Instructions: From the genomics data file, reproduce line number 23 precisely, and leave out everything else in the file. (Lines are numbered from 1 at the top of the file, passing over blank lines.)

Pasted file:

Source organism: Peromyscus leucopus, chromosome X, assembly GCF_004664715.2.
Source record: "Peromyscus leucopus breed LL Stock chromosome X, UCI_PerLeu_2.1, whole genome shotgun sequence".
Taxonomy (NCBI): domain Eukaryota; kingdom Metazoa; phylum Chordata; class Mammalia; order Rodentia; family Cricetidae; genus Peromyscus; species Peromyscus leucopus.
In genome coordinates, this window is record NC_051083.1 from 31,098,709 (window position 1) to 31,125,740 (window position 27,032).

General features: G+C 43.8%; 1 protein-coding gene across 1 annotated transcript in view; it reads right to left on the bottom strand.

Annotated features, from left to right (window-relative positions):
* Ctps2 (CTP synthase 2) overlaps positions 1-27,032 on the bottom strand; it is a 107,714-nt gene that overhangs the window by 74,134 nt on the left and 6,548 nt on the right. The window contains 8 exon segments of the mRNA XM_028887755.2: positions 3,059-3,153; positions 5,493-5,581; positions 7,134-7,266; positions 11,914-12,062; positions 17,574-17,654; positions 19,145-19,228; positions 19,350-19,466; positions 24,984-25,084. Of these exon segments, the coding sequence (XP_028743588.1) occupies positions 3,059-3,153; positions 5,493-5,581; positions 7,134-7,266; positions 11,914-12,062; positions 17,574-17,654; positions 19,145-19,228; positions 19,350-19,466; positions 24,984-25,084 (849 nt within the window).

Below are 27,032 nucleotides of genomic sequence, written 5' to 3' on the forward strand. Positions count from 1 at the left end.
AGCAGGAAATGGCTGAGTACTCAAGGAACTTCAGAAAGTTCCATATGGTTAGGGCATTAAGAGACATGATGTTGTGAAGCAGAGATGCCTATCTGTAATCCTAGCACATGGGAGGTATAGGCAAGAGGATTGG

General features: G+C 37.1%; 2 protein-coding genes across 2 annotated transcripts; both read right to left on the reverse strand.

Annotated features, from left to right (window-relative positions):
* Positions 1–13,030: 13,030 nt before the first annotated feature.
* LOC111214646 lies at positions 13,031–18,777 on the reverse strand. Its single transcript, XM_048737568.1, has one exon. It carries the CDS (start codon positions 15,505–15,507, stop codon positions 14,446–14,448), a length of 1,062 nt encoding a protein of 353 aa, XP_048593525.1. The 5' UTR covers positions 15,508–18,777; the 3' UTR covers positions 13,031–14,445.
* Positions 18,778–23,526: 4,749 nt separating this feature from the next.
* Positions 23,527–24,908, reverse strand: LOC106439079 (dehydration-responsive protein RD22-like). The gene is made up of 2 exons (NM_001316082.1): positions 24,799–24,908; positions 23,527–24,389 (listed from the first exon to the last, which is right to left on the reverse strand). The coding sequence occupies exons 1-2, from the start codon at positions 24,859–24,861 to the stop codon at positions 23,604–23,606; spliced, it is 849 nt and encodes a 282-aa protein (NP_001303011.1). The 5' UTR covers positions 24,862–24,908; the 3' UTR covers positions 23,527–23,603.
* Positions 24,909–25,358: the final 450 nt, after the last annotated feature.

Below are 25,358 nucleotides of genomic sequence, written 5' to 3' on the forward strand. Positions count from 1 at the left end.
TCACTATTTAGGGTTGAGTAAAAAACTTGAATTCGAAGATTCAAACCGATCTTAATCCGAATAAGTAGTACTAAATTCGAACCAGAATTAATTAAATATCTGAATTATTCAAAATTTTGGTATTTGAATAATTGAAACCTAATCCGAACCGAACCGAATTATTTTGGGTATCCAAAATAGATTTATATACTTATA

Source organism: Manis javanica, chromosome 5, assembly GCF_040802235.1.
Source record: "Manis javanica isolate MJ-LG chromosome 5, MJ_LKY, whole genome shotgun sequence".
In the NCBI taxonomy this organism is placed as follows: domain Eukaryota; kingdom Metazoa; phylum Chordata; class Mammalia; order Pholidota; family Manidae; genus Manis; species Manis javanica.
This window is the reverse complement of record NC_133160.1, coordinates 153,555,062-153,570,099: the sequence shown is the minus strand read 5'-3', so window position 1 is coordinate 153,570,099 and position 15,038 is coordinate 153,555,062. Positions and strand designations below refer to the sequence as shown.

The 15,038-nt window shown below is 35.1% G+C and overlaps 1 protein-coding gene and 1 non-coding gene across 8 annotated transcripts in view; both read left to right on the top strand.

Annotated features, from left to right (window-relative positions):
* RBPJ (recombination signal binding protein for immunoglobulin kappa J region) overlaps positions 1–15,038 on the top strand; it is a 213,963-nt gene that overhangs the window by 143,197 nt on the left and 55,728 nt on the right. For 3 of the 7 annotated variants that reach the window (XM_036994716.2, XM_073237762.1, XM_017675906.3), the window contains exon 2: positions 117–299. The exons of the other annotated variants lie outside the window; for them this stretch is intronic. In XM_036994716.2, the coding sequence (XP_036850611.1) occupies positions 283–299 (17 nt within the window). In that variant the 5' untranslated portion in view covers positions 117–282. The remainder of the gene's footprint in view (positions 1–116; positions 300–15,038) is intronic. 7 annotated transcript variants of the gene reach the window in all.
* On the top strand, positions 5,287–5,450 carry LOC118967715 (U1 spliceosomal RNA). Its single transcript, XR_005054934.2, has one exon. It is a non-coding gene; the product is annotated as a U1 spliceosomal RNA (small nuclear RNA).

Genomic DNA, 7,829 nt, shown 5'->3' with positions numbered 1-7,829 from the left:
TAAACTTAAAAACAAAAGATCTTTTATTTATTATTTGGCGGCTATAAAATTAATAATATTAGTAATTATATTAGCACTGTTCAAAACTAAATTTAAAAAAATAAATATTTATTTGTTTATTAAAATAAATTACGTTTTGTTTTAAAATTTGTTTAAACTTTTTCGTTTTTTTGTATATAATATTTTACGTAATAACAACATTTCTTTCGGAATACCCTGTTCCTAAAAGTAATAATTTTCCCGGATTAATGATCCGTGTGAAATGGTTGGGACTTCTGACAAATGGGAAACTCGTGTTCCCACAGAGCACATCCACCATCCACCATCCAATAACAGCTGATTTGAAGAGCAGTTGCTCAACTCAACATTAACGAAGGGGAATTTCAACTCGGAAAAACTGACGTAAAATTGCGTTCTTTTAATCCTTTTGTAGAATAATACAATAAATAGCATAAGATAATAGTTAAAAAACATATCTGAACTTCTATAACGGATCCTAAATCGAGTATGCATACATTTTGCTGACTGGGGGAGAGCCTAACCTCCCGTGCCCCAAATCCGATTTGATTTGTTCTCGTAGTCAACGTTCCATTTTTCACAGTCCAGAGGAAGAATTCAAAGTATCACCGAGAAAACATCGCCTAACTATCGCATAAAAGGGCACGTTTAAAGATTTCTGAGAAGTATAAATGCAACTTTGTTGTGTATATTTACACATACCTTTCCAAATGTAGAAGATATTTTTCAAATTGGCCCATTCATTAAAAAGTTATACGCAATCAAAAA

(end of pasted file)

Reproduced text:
The 15,038-nt window shown below is 35.1% G+C and overlaps 1 protein-coding gene and 1 non-coding gene across 8 annotated transcripts in view; both read left to right on the top strand.